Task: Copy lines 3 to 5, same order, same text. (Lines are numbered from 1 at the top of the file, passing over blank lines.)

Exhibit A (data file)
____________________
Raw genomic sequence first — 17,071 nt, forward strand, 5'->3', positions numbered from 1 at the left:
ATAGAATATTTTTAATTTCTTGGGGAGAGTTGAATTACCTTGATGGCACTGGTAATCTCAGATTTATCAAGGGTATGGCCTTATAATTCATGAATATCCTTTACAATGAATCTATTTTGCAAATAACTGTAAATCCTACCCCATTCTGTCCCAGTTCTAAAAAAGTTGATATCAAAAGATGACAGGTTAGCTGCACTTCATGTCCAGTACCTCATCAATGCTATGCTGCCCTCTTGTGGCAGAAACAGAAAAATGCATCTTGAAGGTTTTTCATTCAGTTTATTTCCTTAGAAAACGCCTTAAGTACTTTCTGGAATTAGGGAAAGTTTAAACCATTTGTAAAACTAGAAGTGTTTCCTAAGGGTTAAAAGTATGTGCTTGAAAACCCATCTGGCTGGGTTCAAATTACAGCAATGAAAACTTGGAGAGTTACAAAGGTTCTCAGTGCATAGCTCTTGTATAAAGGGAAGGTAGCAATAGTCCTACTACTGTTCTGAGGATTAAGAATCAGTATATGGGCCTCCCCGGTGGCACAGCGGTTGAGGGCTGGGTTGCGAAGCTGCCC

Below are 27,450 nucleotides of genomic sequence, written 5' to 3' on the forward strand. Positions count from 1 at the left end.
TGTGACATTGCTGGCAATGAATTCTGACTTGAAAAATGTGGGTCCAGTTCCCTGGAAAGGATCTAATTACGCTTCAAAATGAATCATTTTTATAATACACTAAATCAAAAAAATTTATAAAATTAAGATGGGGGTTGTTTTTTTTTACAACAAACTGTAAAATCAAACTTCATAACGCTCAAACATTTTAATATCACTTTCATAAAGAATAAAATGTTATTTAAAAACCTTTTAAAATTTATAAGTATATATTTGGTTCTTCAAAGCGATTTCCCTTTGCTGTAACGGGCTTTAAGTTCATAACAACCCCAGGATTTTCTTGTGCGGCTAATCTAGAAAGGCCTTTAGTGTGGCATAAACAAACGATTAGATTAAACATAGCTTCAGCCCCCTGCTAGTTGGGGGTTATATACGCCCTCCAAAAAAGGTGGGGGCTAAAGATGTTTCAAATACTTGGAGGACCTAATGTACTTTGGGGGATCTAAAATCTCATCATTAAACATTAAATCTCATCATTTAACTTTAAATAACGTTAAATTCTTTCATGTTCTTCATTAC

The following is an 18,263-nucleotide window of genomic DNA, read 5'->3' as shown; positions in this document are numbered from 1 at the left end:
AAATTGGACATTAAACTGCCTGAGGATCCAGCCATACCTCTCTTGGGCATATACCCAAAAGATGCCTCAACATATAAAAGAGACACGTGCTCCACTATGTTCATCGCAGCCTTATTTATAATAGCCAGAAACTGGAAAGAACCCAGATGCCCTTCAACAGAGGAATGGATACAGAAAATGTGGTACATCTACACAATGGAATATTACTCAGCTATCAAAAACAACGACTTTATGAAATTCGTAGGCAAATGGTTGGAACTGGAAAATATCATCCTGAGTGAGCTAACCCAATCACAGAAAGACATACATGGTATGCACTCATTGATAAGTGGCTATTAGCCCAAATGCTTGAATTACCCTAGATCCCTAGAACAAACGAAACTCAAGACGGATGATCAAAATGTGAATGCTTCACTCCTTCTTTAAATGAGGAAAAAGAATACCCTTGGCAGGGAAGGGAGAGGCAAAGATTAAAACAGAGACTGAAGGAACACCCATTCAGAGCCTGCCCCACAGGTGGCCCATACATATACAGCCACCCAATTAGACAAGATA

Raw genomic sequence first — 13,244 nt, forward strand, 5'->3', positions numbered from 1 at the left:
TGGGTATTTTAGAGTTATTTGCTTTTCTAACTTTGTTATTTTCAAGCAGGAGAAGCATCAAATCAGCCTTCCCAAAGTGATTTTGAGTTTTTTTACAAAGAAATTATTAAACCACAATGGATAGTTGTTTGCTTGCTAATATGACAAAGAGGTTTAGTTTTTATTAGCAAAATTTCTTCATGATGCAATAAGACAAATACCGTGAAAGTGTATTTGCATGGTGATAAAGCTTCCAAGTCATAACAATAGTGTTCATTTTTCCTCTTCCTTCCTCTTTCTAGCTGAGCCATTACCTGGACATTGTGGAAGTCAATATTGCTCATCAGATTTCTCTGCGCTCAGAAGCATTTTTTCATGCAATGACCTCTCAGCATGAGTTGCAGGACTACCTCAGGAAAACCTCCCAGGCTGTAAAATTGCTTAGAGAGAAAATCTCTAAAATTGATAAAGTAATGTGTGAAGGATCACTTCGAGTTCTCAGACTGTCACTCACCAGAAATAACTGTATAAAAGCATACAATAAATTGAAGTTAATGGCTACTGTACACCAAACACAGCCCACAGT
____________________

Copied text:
Below are 27,450 nucleotides of genomic sequence, written 5' to 3' on the forward strand. Positions count from 1 at the left end.
TGTGACATTGCTGGCAATGAATTCTGACTTGAAAAATGTGGGTCCAGTTCCCTGGAAAGGATCTAATTACGCTTCAAAATGAATCATTTTTATAATACACTAAATCAAAAAAATTTATAAAATTAAGATGGGGGTTGTTTTTTTTTACAACAAACTGTAAAATCAAACTTCATAACGCTCAAACATTTTAATATCACTTTCATAAAGAATAAAATGTTATTTAAAAACCTTTTAAAATTTATAAGTATATATTTGGTTCTTCAAAGCGATTTCCCTTTGCTGTAACGGGCTTTAAGTTCATAACAACCCCAGGATTTTCTTGTGCGGCTAATCTAGAAAGGCCTTTAGTGTGGCATAAACAAACGATTAGATTAAACATAGCTTCAGCCCCCTGCTAGTTGGGGGTTATATACGCCCTCCAAAAAAGGTGGGGGCTAAAGATGTTTCAAATACTTGGAGGACCTAATGTACTTTGGGGGATCTAAAATCTCATCATTAAACATTAAATCTCATCATTTAACTTTAAATAACGTTAAATTCTTTCATGTTCTTCATTAC

The following is an 18,263-nucleotide window of genomic DNA, read 5'->3' as shown; positions in this document are numbered from 1 at the left end: